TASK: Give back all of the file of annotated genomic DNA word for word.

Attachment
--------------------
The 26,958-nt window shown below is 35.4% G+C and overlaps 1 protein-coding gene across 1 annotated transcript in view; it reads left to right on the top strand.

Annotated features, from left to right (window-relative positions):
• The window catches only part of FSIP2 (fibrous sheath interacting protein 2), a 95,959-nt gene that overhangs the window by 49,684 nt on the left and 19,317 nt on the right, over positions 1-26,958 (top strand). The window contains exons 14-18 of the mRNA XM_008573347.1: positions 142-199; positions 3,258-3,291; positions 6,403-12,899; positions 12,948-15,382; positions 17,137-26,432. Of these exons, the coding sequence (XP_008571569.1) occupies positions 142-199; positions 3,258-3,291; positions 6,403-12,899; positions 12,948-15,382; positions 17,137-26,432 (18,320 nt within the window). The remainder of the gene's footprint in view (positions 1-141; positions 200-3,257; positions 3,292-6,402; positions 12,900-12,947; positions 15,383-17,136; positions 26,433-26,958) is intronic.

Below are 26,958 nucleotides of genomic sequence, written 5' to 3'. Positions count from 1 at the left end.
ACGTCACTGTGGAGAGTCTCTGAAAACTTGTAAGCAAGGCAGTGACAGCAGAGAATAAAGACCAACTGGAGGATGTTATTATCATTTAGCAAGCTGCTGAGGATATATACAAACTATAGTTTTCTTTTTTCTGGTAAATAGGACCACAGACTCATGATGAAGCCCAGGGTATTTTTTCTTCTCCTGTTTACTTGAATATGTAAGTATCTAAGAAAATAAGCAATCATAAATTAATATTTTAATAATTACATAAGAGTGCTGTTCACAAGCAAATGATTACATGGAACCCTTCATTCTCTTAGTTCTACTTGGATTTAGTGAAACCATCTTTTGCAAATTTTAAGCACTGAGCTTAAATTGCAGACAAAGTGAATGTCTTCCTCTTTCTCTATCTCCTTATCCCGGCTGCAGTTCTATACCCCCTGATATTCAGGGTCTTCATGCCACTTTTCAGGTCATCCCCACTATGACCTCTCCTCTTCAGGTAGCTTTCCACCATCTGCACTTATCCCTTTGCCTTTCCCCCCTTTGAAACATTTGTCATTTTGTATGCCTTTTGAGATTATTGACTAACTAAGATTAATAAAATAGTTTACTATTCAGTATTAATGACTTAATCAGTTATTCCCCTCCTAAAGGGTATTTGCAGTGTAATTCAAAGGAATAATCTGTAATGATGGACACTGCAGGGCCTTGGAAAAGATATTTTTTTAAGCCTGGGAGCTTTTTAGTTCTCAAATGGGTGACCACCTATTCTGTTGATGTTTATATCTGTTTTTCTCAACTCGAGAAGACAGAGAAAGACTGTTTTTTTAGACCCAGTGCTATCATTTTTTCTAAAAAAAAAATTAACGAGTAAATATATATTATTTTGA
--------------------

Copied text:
The 26,958-nt window shown below is 35.4% G+C and overlaps 1 protein-coding gene across 1 annotated transcript in view; it reads left to right on the top strand.

Annotated features, from left to right (window-relative positions):
• The window catches only part of FSIP2 (fibrous sheath interacting protein 2), a 95,959-nt gene that overhangs the window by 49,684 nt on the left and 19,317 nt on the right, over positions 1-26,958 (top strand). The window contains exons 14-18 of the mRNA XM_008573347.1: positions 142-199; positions 3,258-3,291; positions 6,403-12,899; positions 12,948-15,382; positions 17,137-26,432. Of these exons, the coding sequence (XP_008571569.1) occupies positions 142-199; positions 3,258-3,291; positions 6,403-12,899; positions 12,948-15,382; positions 17,137-26,432 (18,320 nt within the window). The remainder of the gene's footprint in view (positions 1-141; positions 200-3,257; positions 3,292-6,402; positions 12,900-12,947; positions 15,383-17,136; positions 26,433-26,958) is intronic.

Below are 26,958 nucleotides of genomic sequence, written 5' to 3'. Positions count from 1 at the left end.
ACGTCACTGTGGAGAGTCTCTGAAAACTTGTAAGCAAGGCAGTGACAGCAGAGAATAAAGACCAACTGGAGGATGTTATTATCATTTAGCAAGCTGCTGAGGATATATACAAACTATAGTTTTCTTTTTTCTGGTAAATAGGACCACAGACTCATGATGAAGCCCAGGGTATTTTTTCTTCTCCTGTTTACTTGAATATGTAAGTATCTAAGAAAATAAGCAATCATAAATTAATATTTTAATAATTACATAAGAGTGCTGTTCACAAGCAAATGATTACATGGAACCCTTCATTCTCTTAGTTCTACTTGGATTTAGTGAAACCATCTTTTGCAAATTTTAAGCACTGAGCTTAAATTGCAGACAAAGTGAATGTCTTCCTCTTTCTCTATCTCCTTATCCCGGCTGCAGTTCTATACCCCCTGATATTCAGGGTCTTCATGCCACTTTTCAGGTCATCCCCACTATGACCTCTCCTCTTCAGGTAGCTTTCCACCATCTGCACTTATCCCTTTGCCTTTCCCCCCTTTGAAACATTTGTCATTTTGTATGCCTTTTGAGATTATTGACTAACTAAGATTAATAAAATAGTTTACTATTCAGTATTAATGACTTAATCAGTTATTCCCCTCCTAAAGGGTATTTGCAGTGTAATTCAAAGGAATAATCTGTAATGATGGACACTGCAGGGCCTTGGAAAAGATATTTTTTTAAGCCTGGGAGCTTTTTAGTTCTCAAATGGGTGACCACCTATTCTGTTGATGTTTATATCTGTTTTTCTCAACTCGAGAAGACAGAGAAAGACTGTTTTTTTAGACCCAGTGCTATCATTTTTTCTAAAAAAAAAATTAACGAGTAAATATATATTATTTTGA